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Using Bundler for Ruby Gem Development

Just over a year ago I posted about Dealing With Gem Development Dependencies using Bundler. Bundler (v1.0.7 at the time of this writing) has changed quite a bit since that was written, so I want to update my previous post with the latest in Ruby gem development using Bundler to manage dependencies.

First of all, when starting a new gem you can now run bundle gem to generate a skeleton project directory:

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> bundle gem my_project
      create  my_project/Gemfile
      create  my_project/Rakefile
      create  my_project/.gitignore
      create  my_project/my_project.gemspec
      create  my_project/lib/my_project.rb
      create  my_project/lib/my_project/version.rb
Initializating git repo in my_project

The Gemfile that is generated contains only two commands:

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source "http://rubygems.org"

# Specify your gem's dependencies in my_project.gemspec
gemspec

As the comment in the Gemfile mentions, the actual dependencies of your gem go in the .gemspec file. Yehuda Katz considers this to be using a gemspec as intended. I really like that I don’t need an additional dependency in order to manage the .gemspec file.

Here is the generated .gemspec:

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# -*- encoding: utf-8 -*-
$:.push File.expand_path("../lib", __FILE__)
require "my_project/version"

Gem::Specification.new do |s|
  s.name        = "my_project"
  s.version     = MyProject::VERSION
  s.platform    = Gem::Platform::RUBY
  s.authors     = ["TODO: Write your name"]
  s.email       = ["TODO: Write your email address"]
  s.homepage    = ""
  s.summary     = %q{TODO: Write a gem summary}
  s.description = %q{TODO: Write a gem description}

  s.rubyforge_project = "my_project"

  s.files         = `git ls-files`.split("\n")
  s.test_files    = `git ls-files -- {test,spec,features}/*`.split("\n")
  s.executables   = `git ls-files -- bin/*`.split("\n").map{ |f| File.basename(f) }
  s.require_paths = ["lib"]
end

This .gemspec will automatically include all git versioned files in the gem. It gets the gem version number from another of the generated files: lib/my_project/version.rb. In the previous post I specified the dependencies in the Gemfile. Now I use the gemspec command in the Gemfile and specify the dependencies in the .gemspec file like this:

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  s.add_dependency "dm-core", "= 0.10.1"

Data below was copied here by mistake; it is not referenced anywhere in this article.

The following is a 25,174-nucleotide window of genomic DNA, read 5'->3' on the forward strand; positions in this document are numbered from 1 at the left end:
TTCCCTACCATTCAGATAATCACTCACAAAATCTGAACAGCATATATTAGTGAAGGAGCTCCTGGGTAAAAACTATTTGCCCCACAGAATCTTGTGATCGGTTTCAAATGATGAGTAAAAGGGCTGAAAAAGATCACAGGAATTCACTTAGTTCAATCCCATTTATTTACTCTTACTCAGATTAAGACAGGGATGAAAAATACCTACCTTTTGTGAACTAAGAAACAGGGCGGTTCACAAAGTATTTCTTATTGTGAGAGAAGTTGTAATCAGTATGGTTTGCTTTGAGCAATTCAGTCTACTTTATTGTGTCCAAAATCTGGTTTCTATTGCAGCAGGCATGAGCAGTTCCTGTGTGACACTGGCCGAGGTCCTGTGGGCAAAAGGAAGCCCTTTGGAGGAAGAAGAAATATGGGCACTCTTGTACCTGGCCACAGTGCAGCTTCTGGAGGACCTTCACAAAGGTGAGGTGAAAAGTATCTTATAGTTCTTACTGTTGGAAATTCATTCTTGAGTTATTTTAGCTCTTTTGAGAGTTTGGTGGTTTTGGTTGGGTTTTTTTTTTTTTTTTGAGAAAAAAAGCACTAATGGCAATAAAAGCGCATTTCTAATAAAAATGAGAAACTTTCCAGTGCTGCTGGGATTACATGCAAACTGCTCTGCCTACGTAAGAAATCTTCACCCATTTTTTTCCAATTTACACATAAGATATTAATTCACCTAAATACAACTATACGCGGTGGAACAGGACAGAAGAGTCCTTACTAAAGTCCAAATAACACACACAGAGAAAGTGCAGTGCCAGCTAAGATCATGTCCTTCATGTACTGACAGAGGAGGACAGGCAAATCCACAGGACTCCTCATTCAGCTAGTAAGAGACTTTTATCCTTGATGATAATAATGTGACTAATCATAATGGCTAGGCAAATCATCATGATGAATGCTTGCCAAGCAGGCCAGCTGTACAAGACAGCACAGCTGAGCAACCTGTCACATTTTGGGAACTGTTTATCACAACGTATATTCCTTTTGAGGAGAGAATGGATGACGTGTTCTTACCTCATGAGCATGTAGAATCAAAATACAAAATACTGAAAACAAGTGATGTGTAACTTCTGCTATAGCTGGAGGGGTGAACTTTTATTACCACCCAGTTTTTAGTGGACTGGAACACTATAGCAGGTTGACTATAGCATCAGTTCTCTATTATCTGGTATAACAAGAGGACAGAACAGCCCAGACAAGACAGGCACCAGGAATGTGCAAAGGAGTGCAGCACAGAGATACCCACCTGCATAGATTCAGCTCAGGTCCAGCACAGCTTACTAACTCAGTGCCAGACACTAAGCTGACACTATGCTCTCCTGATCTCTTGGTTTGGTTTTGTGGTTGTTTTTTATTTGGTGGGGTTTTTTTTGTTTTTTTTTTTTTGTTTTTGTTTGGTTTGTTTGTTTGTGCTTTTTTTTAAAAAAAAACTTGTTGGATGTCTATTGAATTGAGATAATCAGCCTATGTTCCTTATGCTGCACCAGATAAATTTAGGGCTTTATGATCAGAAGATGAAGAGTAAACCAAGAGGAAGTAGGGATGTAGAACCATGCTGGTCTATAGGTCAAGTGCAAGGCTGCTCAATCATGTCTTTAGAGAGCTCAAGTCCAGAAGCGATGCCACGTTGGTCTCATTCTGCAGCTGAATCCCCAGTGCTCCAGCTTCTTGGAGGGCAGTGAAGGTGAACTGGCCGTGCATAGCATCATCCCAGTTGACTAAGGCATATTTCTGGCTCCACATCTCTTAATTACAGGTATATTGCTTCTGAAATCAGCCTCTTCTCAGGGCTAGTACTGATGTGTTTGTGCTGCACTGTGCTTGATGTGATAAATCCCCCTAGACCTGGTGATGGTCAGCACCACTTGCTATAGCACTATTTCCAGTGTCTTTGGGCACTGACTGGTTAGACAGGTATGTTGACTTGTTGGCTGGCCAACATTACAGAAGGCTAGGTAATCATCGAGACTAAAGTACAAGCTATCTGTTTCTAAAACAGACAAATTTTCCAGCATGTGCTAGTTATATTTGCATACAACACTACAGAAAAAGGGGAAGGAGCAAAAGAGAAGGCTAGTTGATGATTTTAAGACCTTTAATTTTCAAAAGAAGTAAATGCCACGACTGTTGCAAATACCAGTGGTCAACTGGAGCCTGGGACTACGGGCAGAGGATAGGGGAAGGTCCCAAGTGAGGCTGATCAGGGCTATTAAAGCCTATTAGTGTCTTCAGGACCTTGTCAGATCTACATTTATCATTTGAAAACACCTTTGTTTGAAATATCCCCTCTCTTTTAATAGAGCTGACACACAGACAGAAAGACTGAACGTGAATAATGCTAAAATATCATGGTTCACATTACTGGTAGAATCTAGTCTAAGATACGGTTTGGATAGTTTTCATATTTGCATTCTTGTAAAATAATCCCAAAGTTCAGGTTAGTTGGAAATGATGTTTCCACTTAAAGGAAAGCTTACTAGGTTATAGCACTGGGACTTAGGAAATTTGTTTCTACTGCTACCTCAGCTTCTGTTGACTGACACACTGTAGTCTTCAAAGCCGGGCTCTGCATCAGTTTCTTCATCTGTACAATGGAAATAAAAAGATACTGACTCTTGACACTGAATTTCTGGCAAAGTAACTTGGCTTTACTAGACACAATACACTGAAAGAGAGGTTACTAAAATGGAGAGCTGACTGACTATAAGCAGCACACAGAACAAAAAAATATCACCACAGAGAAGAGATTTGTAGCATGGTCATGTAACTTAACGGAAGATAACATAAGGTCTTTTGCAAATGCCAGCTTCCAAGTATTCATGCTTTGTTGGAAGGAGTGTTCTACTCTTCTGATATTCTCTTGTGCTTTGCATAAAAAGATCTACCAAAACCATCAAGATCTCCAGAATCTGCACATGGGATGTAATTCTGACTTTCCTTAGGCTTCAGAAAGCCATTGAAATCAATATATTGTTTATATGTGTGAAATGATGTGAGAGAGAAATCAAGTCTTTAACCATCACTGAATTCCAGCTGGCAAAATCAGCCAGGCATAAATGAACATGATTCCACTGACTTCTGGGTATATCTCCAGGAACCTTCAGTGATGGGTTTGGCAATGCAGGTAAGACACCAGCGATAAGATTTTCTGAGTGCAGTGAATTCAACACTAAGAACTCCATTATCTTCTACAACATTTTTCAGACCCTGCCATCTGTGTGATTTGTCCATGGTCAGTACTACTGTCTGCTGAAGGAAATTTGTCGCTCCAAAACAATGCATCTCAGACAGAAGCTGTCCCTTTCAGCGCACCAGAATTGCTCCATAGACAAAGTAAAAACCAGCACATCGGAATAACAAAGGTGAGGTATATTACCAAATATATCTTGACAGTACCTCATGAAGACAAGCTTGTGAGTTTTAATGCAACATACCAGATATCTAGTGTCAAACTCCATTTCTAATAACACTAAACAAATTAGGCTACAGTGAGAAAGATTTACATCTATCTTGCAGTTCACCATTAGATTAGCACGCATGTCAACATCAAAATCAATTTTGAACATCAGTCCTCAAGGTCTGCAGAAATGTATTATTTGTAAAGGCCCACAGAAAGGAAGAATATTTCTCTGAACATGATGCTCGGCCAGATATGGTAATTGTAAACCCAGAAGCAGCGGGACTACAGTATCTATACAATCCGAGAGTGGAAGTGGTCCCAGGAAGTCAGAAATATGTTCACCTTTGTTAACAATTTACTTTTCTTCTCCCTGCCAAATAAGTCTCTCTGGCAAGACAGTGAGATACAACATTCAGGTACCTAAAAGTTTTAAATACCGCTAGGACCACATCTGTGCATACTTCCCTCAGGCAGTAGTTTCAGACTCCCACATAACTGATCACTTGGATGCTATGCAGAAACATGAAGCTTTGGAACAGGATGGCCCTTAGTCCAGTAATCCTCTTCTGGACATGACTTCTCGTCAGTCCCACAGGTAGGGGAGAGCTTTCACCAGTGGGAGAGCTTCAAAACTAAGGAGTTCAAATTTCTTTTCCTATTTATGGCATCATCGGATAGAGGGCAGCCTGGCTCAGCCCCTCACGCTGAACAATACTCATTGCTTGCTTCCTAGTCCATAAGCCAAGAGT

s.add_dependency "dm-serializer", "= 0.10.1"
  s.add_dependency "dm-validations", "= 0.10.1"
  s.add_dependency "json", "~> 1.4"
  
  s.add_development_dependency "rspec", "~> 2"
  s.add_development_dependency "mocha", "= 0.9.8"

A generated Rakefile adds tasks for building, installing, and releasing the gem. And by putting require "bundler/setup" in my spec_helper.rb the runtime and development dependencies, as well as the source files for the current project, are available in the load path. No need to add your lib directory to the load path in your tests.

For more information about Bundler and .gemspec files (including when you should check-in the Gemfile.lock file) you should also read the Yehuda Katz post Clarifying the Roles of the .gemspec and Gemfile.

Patrick Bacon (44 Posts)

I’m a software developer at Atomic Object (since 2005) in Grand Rapids, MI.

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3 Comments

  1. Don Barlow
    Posted January 10, 2011 at 1:28 am

    When using Bundler for gem development, do you include Bundler itself as a dependency?

  2. Posted January 10, 2011 at 1:28 am

    Don: I have not been including Bundler as a development dependency so far. At this point I am treating Bundler a lot like Rake. Those are the two gems I always have installed in the system gems, and I assume they are available in any development environment. Everything else goes in a Gemfile.

  3. Don Barlow
    Posted January 10, 2011 at 1:28 am

    That makes sense, especially for gems that are strictly libraries.

    In my case, I have a gem that is more of a framework to run automated jobs. The jobs should run in the context of the bundle, so I’m going add as a dependency. I just needed to clarify that a little more in my mind.

    Thanks for the help.